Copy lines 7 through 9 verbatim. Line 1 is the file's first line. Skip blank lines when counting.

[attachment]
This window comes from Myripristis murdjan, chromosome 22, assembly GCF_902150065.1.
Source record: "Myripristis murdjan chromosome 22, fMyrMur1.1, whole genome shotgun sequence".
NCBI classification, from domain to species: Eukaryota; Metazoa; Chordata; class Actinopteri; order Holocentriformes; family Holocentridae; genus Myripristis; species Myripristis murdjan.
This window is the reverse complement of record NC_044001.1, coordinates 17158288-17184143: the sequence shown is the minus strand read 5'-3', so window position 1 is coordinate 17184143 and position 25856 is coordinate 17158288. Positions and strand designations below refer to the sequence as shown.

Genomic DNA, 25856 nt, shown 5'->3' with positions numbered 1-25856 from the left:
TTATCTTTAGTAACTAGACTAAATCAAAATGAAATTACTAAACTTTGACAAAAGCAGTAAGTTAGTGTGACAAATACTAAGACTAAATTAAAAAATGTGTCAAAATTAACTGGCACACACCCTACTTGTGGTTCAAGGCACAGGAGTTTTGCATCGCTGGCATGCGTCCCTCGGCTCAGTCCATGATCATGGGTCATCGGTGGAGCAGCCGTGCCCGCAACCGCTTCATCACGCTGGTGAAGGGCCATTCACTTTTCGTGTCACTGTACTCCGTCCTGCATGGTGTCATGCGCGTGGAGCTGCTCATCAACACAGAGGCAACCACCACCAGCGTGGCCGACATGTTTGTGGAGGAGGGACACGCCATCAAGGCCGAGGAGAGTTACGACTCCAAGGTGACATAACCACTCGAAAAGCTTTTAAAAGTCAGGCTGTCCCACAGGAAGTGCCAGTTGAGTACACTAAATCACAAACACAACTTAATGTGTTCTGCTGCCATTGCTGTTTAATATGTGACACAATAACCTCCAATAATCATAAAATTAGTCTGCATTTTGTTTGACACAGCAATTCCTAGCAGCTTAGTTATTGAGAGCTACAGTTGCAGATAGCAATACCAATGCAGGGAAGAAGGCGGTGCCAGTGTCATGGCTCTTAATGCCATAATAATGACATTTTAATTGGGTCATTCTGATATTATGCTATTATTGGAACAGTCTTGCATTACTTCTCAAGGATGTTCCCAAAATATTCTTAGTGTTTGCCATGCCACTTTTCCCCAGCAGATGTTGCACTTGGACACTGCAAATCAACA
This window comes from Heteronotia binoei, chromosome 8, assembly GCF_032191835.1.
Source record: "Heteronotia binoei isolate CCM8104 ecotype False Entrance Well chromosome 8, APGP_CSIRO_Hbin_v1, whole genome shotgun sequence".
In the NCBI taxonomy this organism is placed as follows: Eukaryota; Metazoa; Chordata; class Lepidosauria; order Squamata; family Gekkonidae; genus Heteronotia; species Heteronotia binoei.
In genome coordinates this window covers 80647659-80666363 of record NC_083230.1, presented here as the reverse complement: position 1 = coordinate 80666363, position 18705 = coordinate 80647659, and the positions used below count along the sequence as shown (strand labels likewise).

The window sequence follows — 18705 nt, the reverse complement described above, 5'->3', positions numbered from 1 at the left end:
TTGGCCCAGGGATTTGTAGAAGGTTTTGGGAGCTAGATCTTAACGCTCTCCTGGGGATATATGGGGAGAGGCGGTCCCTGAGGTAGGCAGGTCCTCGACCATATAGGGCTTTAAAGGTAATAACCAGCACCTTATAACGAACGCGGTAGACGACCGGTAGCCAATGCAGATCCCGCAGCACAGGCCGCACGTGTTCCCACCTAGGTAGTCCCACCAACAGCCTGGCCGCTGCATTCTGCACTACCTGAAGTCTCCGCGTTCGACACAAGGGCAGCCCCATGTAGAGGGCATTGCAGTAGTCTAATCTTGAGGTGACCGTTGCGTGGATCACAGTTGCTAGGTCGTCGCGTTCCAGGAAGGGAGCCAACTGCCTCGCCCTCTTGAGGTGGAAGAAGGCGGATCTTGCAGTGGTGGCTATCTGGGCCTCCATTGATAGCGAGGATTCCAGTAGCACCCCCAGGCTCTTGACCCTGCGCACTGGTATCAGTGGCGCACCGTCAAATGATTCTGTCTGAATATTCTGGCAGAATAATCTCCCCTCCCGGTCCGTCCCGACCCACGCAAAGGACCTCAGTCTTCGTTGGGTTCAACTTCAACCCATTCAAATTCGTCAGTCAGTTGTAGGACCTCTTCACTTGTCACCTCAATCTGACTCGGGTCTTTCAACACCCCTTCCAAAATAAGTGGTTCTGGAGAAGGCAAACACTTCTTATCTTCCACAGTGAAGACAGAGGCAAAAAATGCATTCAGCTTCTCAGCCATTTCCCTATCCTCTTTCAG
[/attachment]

This window comes from Heteronotia binoei, chromosome 8, assembly GCF_032191835.1.
Source record: "Heteronotia binoei isolate CCM8104 ecotype False Entrance Well chromosome 8, APGP_CSIRO_Hbin_v1, whole genome shotgun sequence".
In the NCBI taxonomy this organism is placed as follows: Eukaryota; Metazoa; Chordata; class Lepidosauria; order Squamata; family Gekkonidae; genus Heteronotia; species Heteronotia binoei.